CCFC Blog

I’m troubled by an apparent split over children’s screen time between the guardians of children’s health and the guardians of their education. The public health community, from the American Academy of Pediatrics to the White House Task Force on Childhood Obesity, is intensifying efforts to set limits on the amount of time young children spend with screen technology—one to two hours per day for older children and no screen time for babies and toddlers. Meanwhile, the National Association for the Education of Young Children—the nation’s premier professional organization for early childhood educators—recently released a draft of its statement on children and technology which advocates incorporating screens into all early childhood programs...
Late Friday, Scholastic, one of the world’s largest educational publishers, announced that it would immediately stop distributing “The United States of Energy,” a controversial fourth grade curriculum paid for by the American Coal Foundation.  The announcement came just two days after CCFC and Rethinking Schools launched a campaign demanding that Scholastic stop pushing coal in elementary schools.  It is a significant victory for anyone who believes that schools should be free of industry PR and teach fully and honestly about coal and other forms of energy. Scholastic’s decision demonstrates the growing strength of our movement and is a testament to your activism.  CCFC members old and new were determined to stop the coal industry from...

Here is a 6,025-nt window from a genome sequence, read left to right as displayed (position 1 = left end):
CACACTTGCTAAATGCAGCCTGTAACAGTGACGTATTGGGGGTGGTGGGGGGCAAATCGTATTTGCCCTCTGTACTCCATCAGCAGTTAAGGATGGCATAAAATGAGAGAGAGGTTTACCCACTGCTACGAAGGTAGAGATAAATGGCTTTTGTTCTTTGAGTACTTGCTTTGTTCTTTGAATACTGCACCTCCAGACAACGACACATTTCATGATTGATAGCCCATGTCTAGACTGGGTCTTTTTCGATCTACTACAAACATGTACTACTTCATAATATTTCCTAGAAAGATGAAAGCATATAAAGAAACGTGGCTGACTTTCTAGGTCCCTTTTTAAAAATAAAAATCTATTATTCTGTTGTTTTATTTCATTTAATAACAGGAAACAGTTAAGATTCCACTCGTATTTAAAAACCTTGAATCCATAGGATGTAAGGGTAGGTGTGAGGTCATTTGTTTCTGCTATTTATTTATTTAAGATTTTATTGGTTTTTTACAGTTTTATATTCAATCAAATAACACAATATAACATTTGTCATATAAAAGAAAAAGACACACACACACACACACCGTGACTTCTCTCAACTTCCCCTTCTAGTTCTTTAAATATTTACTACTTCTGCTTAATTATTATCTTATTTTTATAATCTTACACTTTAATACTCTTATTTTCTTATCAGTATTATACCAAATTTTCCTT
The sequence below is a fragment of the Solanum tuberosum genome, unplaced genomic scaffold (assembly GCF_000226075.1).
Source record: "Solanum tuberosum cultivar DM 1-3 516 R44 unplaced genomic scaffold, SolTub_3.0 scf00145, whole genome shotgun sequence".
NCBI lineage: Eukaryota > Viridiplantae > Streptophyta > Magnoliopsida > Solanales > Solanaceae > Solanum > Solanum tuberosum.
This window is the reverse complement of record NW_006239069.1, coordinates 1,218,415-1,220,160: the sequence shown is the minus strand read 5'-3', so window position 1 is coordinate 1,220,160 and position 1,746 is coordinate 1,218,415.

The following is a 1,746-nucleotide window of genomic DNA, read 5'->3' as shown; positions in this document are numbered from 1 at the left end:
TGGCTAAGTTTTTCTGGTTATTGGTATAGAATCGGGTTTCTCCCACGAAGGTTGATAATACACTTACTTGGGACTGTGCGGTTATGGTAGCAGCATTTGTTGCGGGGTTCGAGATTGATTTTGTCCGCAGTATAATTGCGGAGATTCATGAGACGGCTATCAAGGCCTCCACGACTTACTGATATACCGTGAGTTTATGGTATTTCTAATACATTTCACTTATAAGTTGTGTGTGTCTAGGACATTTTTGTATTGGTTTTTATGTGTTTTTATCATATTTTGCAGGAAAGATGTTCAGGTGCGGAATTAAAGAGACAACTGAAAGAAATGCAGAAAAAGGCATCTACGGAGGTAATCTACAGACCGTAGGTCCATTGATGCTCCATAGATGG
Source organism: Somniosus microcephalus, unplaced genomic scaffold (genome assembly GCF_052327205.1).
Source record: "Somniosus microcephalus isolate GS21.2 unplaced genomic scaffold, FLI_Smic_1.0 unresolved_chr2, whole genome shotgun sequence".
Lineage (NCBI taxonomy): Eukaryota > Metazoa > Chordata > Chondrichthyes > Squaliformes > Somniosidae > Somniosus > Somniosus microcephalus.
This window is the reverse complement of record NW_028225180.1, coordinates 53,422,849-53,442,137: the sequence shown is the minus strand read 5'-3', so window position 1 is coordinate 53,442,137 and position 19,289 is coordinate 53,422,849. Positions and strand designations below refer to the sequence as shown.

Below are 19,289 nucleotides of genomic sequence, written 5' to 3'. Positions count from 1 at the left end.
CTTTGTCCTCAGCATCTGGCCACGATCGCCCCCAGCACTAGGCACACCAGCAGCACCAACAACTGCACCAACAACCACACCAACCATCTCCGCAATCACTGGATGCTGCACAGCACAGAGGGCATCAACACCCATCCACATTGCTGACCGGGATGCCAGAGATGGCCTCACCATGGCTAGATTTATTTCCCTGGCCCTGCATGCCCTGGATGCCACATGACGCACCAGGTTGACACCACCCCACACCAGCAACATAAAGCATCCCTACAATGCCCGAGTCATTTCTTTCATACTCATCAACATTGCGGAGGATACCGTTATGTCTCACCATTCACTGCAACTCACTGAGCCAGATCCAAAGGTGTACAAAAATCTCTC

We have an important opportunity to help protect children’s and teens’ privacy online. H.R. 1895, the Do Not Track Kids Act of 2011, will limit companies’ ability to track children on the web or through mobile devices and empower parents to protect their kids.  CCFC is proud to endorse this important legislation. Will you call your representative today and ask him or her to co-sponsor the Do Not Track Kids Act?  To Call Your Member of Congress: Dial the House Switchboard at (202) 224-3121 and ask to be connected to your representative. (To look up your representative online, click here.) Phone Script: “I am calling to urge Rep. _______ to co-...
Life Notes: Too Much, Too Soon for Kids – Susan Linn and Diane Levin discuss commercialism, sexualization and bullying--and why it's important to fight for change--in the Richmond Times-Dispatch.http://www2.timesdispatch.com/lifestyles/2011/may/01/tdflair04-how-parents-can-combat-the-effects-of-me-ar-1000642/ Obama Ducks Food Fight Over Children’s Ads – CCFC's Josh Golin tells SmartMoney that we need a way to enforce the new FTC food marketing standards if we hope for success.http://blogs.smartmoney.com/paydirt/2011/05/02/obama-ducks-food-fight-over-children%E2%80%99s-ads/?mod=SMBlog Marketing Food to Children – In this letter to the editor in response to the New York Times...
I wasn't able to meet my ambitious goal of no Internet at all during the week. In fact, I didn't last very long thanks to a post at the Corporate Babysitter that I couldn't help reading . . . or responding to. I quickly realized that using the Internet was so ingrained in my work that forgoing entirely wasn't going to work. So I loosened up that rule and decided that I could read things and visit sites that were truly work-related. Making that delineation was easier than I anticipated, and I'm proud to say, I didn't stray into non-work related sites all week. The other part of my Screen-Free Week plan was to avoid all screens when not at work. This part was an unqualified success. The first couple of nights felt strange with the computer...